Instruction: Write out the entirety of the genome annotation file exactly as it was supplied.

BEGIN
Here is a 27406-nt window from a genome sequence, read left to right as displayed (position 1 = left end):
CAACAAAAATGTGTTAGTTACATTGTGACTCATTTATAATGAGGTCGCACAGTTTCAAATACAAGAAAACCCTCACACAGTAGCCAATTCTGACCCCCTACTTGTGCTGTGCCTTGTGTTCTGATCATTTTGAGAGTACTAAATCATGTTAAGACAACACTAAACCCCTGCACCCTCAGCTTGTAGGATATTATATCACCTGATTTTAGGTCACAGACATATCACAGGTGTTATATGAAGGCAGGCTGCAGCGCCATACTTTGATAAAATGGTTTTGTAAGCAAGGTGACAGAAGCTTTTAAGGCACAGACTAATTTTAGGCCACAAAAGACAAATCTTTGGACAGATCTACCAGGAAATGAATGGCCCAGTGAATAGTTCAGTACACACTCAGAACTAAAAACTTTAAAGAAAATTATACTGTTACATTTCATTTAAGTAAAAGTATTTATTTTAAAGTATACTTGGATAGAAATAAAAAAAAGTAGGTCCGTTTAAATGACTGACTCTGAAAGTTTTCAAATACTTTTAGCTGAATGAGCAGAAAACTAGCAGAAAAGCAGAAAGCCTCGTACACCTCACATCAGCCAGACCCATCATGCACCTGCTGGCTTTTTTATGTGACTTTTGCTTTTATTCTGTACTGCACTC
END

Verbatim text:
Here is a 27406-nt window from a genome sequence, read left to right as displayed (position 1 = left end):
CAACAAAAATGTGTTAGTTACATTGTGACTCATTTATAATGAGGTCGCACAGTTTCAAATACAAGAAAACCCTCACACAGTAGCCAATTCTGACCCCCTACTTGTGCTGTGCCTTGTGTTCTGATCATTTTGAGAGTACTAAATCATGTTAAGACAACACTAAACCCCTGCACCCTCAGCTTGTAGGATATTATATCACCTGATTTTAGGTCACAGACATATCACAGGTGTTATATGAAGGCAGGCTGCAGCGCCATACTTTGATAAAATGGTTTTGTAAGCAAGGTGACAGAAGCTTTTAAGGCACAGACTAATTTTAGGCCACAAAAGACAAATCTTTGGACAGATCTACCAGGAAATGAATGGCCCAGTGAATAGTTCAGTACACACTCAGAACTAAAAACTTTAAAGAAAATTATACTGTTACATTTCATTTAAGTAAAAGTATTTATTTTAAAGTATACTTGGATAGAAATAAAAAAAAGTAGGTCCGTTTAAATGACTGACTCTGAAAGTTTTCAAATACTTTTAGCTGAATGAGCAGAAAACTAGCAGAAAAGCAGAAAGCCTCGTACACCTCACATCAGCCAGACCCATCATGCACCTGCTGGCTTTTTTATGTGACTTTTGCTTTTATTCTGTACTGCACTC